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Gas Chromatography (GC)

  • A. Braithwaite
  • F. J. Smith
Chapter
  • 137 Downloads

Abstract

It was nearly 50 years from Tswett’s description of chromatographic separations (1906) to the development of gas-liquid chromatography by Martin and James (1952). Since that time gas chromatography has developed rapidly, particularly during the 1960s, producing sweeping changes in analytical chemistry and in many areas of research and development. It was now possible to separate, quantify, and subsequently identify, components in a mixture, from permanent gases, and hydrogen isotopes to fatty acids and waxes. Although direct analysis is limited to compounds with a molecular weight up to 400–500, derivatives of involatile materials can readily be made which have some measure of volatility without thermal degradation. Preparative-scale gas chromatography offers a method of obtaining very pure compounds and is used commercially in the manufacture of laboratory reagents, drugs and flavours. It is also possible to obtain physicochemical measurements using GC, such as surface properties, kinetics and thermodynamics of separation and adsorption processes which have application in, for example, the development of catalysts.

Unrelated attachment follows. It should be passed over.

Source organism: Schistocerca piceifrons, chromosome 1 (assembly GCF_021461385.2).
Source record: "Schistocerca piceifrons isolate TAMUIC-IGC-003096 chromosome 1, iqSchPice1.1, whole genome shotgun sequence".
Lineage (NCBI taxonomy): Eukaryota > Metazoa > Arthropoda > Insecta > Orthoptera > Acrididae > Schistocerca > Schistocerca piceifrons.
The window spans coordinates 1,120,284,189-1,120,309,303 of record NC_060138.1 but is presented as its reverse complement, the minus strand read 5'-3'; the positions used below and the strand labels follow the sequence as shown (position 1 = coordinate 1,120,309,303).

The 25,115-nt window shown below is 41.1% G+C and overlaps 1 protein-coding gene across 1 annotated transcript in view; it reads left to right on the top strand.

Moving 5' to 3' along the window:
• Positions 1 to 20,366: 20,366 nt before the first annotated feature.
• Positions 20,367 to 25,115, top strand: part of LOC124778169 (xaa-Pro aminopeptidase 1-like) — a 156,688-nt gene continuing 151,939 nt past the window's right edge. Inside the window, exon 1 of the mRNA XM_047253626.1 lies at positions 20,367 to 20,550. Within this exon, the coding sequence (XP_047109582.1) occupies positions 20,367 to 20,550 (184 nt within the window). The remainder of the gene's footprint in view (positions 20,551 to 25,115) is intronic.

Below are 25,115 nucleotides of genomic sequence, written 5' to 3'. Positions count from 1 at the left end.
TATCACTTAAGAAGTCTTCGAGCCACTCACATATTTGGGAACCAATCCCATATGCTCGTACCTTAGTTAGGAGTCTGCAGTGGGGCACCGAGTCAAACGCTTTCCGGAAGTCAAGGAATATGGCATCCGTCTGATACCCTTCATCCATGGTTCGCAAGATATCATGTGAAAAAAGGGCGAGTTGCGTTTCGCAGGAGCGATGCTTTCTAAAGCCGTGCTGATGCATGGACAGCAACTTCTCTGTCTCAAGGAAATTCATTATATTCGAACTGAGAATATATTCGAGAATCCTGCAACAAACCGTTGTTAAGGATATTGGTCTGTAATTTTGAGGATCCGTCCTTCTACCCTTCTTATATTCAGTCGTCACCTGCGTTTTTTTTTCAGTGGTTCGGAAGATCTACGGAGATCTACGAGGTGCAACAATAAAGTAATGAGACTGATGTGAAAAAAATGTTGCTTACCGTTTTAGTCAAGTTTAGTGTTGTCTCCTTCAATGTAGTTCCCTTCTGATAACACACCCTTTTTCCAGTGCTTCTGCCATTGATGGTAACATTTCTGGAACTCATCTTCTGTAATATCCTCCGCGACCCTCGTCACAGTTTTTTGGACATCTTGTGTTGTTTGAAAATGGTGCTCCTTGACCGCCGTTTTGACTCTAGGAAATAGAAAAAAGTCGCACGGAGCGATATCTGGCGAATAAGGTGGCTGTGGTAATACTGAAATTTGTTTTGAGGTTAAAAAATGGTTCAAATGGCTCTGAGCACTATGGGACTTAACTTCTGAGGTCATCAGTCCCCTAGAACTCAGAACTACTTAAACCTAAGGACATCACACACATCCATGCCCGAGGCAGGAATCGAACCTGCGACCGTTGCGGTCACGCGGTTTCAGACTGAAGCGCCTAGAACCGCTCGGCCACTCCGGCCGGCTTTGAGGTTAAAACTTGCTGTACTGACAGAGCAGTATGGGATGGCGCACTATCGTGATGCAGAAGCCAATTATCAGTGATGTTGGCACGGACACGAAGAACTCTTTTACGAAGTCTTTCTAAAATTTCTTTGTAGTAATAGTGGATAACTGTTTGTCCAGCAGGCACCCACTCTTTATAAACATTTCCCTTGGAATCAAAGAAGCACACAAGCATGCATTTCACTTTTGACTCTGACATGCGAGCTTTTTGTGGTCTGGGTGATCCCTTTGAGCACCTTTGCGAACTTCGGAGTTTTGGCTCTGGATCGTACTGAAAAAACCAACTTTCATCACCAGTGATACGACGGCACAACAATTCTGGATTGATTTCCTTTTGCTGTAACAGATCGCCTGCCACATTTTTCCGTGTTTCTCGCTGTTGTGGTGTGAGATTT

Keywords

Chromatographic Method Flame Photometric Detector Petrol Vapour Open Tubular Column Nitrogen Phosphorus Detector 
These keywords were added by machine and not by the authors. This process is experimental and the keywords may be updated as the learning algorithm improves.

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Copyright information

© A. Braithwaite and F. J. Smith 1985

Authors and Affiliations

  • A. Braithwaite
    • 1
  • F. J. Smith
    • 1
  1. 1.Department of Physical SciencesTrent PolytechnicNottinghamUK

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